Familiarity did not generate acceptance, however, and English Jews were exposed to intermittent outbursts of fierce violence, especially at times when preparations for crusades exacerbated feelings of enmity towards non-Christians.  Such feelings can only have been heightened, moreover, by repercussions from the crown’s increasingly intensive exploitation of Jewish resources.  Subservience and exploitation constituted the price which Jews paid for royal protection.  Their status in England around 1200, as recorded in the often ambiguous language of legal texts and government records, is hard to define and has often proved contentious.4  Passages in a mid-twelfth-century revision of the Leges Edwardi Confessoris, declaring that `the Jews themselves and all their possessions are the king’s ... if someone detains them or their money, the king shall demand them as his own property [tanquam suum proprium] ...’,5 in a charter for a favoured Jew issued in 1190, in which Richard I licensed Isaac, the son of Rabbi Josce, and his family to go where they wanted with all their chattels, `as our own property’ (sicut nostre res proprie),6 and in the legal treatise Bracton, of around 1230, which echoed the Leges Edwardi in stating that `The Jew can have nothing that is his own, for whatever he acquires he acquires not for himself, but for the king ...’,7 have been interpreted as treating Jews as akin to villeins.  The vulnerability of English Jews to royal demands, it is argued, resembled that of villeins with regard to their lords - `The lord could take anything his villein held, and the villein had no redress in the royal courts’.8  Efforts have been made to undermine the analogy, and though not all of them seem equally persuasive, it is certainly true that Jews had privileges, and indeed a special position in English society resulting from the inter-relationship of their religious identity and the royal protection which they needed as a result of it, unlike anything enjoyed by villeins.  What Jews and villeins did have in common was a comparative rightlessness with regard to king and lord, which even though it was not always, or even often, exploited to the full, was nonetheless always there, and capable of being manipulated to their disadvantage.  The king could impose an arbitrary levy – a tallage – on Jews, whenever and at whatever rate he pleased, could manipulate the debts owed to them, and was entitled to take a third of their possessions when they died.  Indeed, he was in a position to put well-nigh unlimited pressure on Jews, and the latter, making their living primarily by money-lending, had little option but to exert equal pressure on Christian debtors in order to raise the sums which the king demanded.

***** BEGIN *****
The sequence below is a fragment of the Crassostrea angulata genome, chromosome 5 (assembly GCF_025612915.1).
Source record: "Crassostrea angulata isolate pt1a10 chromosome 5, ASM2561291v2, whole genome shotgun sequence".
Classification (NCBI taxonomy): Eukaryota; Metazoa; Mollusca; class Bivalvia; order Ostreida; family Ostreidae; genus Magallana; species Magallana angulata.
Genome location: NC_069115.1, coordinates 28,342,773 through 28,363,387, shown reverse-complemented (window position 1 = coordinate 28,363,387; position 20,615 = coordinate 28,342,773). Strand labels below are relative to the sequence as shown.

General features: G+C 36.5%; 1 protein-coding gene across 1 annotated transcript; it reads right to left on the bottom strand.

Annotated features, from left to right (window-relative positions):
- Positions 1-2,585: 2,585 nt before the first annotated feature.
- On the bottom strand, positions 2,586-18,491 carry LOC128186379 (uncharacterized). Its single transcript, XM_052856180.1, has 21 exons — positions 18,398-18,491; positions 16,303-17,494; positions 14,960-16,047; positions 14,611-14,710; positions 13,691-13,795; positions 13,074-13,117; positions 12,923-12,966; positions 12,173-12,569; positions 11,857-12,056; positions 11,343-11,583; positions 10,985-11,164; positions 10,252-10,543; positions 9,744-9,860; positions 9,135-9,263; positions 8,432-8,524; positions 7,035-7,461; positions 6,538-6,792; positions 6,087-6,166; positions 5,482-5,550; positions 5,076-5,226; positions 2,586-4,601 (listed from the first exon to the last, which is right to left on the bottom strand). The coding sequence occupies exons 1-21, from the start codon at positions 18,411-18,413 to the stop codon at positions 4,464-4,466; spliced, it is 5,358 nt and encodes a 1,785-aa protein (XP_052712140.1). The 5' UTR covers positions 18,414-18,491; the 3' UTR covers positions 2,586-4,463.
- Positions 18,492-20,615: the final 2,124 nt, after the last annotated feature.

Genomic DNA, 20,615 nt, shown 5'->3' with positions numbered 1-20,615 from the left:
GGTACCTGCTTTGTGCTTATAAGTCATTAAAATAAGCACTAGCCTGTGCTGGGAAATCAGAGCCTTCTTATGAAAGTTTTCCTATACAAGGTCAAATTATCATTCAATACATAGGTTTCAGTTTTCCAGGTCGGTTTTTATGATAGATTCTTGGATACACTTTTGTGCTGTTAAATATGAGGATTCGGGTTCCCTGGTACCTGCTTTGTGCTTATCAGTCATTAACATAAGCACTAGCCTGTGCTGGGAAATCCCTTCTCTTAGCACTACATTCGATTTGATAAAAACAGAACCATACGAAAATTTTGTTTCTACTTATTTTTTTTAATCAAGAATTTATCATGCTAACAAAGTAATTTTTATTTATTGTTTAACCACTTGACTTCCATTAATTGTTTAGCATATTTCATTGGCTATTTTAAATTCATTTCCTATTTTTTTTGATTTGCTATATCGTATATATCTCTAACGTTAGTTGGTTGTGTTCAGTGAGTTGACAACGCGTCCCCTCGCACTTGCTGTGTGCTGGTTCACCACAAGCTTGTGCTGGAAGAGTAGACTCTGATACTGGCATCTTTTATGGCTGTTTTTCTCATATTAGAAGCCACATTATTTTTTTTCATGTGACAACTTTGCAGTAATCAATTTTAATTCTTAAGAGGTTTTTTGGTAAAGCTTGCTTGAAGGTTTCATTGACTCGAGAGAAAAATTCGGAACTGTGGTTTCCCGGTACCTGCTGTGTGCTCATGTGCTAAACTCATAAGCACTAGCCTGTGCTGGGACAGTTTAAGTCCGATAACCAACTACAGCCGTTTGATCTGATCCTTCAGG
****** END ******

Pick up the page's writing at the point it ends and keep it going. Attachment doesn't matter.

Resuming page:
In fact, the threat to Christian resources posed by a combination of Jewish creditors and royal exactions was restricted at first.  The chronicler William of Newburgh, commenting on what he saw as Henry II’s unwarranted favour towards his Jewish subjects, associated this with the large advances he was able to extract from them,9 which until late in his reign were usually made in the form of loans.  In 1186 Henry signalled a change in policy by imposing a massive tallage, allegedly of £60,000, on Jewish communities, and swiftly followed this with two more, but not all the money was collected.10  When Aaron of Lincoln, the greatest Jewish financier of his generation, died, also in 1186, his entire fortune, in cash, valuables and bonds, was on unspecified grounds declared forfeit to the crown.  But despite a special branch of the exchequer being set up to handle Aaron’s debts, sums amounting to £15,000 were still owing when they were transferred to the regular exchequer five years later, and some £12,000 in 1201; the fact that no interest was charged on Aaron’s debts after they came into the king’s hands must have removed what might otherwise have constituted a strong incentive to debtors to clear their obligations.11  Henry II granted charters of rights to English Jews, probably early in his reign, and in 1190 these were implicitly confirmed by Richard I.12  The latter also made considerable demands on his Jewish subjects, imposing four tallages of a total of 10,000 marks during his reign,13 but his exactions were probably no greater than those which he made on everyone else.  Following the massacres of Jews at York and elsewhere in 1190, moreover, determined efforts were made to punish those responsible, and in 1194 the articles of that year’s eyre included one concerned with `the killers of Jews’, though it also attempted to secure what was due to the king from the debts and chattels of the slain.14